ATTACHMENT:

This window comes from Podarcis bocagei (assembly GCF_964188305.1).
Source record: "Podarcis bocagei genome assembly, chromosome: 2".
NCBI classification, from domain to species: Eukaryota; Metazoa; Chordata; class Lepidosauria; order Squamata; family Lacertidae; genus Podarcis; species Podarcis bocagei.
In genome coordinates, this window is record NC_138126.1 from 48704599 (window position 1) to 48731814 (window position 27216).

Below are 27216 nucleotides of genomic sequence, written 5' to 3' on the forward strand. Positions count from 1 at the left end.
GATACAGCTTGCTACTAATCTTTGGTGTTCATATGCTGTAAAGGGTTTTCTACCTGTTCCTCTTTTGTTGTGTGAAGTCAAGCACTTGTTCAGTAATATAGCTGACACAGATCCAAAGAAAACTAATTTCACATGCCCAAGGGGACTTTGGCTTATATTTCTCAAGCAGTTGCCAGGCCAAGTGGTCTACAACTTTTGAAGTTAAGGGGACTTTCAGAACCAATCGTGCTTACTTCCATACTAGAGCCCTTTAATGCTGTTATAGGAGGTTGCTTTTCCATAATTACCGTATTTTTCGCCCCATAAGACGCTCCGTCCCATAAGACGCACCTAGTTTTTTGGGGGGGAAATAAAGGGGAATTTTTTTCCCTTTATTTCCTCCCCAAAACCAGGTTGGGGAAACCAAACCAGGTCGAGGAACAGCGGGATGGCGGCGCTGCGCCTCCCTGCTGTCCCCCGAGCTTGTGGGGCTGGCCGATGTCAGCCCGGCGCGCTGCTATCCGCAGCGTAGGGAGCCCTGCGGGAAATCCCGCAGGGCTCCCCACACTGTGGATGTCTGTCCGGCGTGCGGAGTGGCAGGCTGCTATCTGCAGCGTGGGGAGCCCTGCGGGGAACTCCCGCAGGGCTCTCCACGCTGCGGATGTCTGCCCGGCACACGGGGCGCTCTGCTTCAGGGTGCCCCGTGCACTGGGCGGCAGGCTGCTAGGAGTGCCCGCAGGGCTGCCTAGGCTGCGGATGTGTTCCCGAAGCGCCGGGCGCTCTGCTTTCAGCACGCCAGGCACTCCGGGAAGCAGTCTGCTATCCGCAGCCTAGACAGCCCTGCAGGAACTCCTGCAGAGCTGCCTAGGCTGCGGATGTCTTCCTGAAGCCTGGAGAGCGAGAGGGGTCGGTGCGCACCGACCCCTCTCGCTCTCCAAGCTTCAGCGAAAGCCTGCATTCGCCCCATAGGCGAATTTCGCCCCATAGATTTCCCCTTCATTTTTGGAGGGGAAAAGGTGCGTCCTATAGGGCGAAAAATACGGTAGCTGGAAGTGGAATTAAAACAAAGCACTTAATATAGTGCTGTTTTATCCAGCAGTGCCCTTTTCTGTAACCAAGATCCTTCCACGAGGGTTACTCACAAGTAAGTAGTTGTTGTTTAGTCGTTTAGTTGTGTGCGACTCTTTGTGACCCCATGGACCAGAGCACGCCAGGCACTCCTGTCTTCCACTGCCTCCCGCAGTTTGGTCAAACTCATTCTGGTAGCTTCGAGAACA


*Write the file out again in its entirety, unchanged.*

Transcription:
This window comes from Podarcis bocagei (assembly GCF_964188305.1).
Source record: "Podarcis bocagei genome assembly, chromosome: 2".
NCBI classification, from domain to species: Eukaryota; Metazoa; Chordata; class Lepidosauria; order Squamata; family Lacertidae; genus Podarcis; species Podarcis bocagei.
In genome coordinates, this window is record NC_138126.1 from 48704599 (window position 1) to 48731814 (window position 27216).

Below are 27216 nucleotides of genomic sequence, written 5' to 3' on the forward strand. Positions count from 1 at the left end.
GATACAGCTTGCTACTAATCTTTGGTGTTCATATGCTGTAAAGGGTTTTCTACCTGTTCCTCTTTTGTTGTGTGAAGTCAAGCACTTGTTCAGTAATATAGCTGACACAGATCCAAAGAAAACTAATTTCACATGCCCAAGGGGACTTTGGCTTATATTTCTCAAGCAGTTGCCAGGCCAAGTGGTCTACAACTTTTGAAGTTAAGGGGACTTTCAGAACCAATCGTGCTTACTTCCATACTAGAGCCCTTTAATGCTGTTATAGGAGGTTGCTTTTCCATAATTACCGTATTTTTCGCCCCATAAGACGCTCCGTCCCATAAGACGCACCTAGTTTTTTGGGGGGGAAATAAAGGGGAATTTTTTTCCCTTTATTTCCTCCCCAAAACCAGGTTGGGGAAACCAAACCAGGTCGAGGAACAGCGGGATGGCGGCGCTGCGCCTCCCTGCTGTCCCCCGAGCTTGTGGGGCTGGCCGATGTCAGCCCGGCGCGCTGCTATCCGCAGCGTAGGGAGCCCTGCGGGAAATCCCGCAGGGCTCCCCACACTGTGGATGTCTGTCCGGCGTGCGGAGTGGCAGGCTGCTATCTGCAGCGTGGGGAGCCCTGCGGGGAACTCCCGCAGGGCTCTCCACGCTGCGGATGTCTGCCCGGCACACGGGGCGCTCTGCTTCAGGGTGCCCCGTGCACTGGGCGGCAGGCTGCTAGGAGTGCCCGCAGGGCTGCCTAGGCTGCGGATGTGTTCCCGAAGCGCCGGGCGCTCTGCTTTCAGCACGCCAGGCACTCCGGGAAGCAGTCTGCTATCCGCAGCCTAGACAGCCCTGCAGGAACTCCTGCAGAGCTGCCTAGGCTGCGGATGTCTTCCTGAAGCCTGGAGAGCGAGAGGGGTCGGTGCGCACCGACCCCTCTCGCTCTCCAAGCTTCAGCGAAAGCCTGCATTCGCCCCATAGGCGAATTTCGCCCCATAGATTTCCCCTTCATTTTTGGAGGGGAAAAGGTGCGTCCTATAGGGCGAAAAATACGGTAGCTGGAAGTGGAATTAAAACAAAGCACTTAATATAGTGCTGTTTTATCCAGCAGTGCCCTTTTCTGTAACCAAGATCCTTCCACGAGGGTTACTCACAAGTAAGTAGTTGTTGTTTAGTCGTTTAGTTGTGTGCGACTCTTTGTGACCCCATGGACCAGAGCACGCCAGGCACTCCTGTCTTCCACTGCCTCCCGCAGTTTGGTCAAACTCATTCTGGTAGCTTCGAGAACA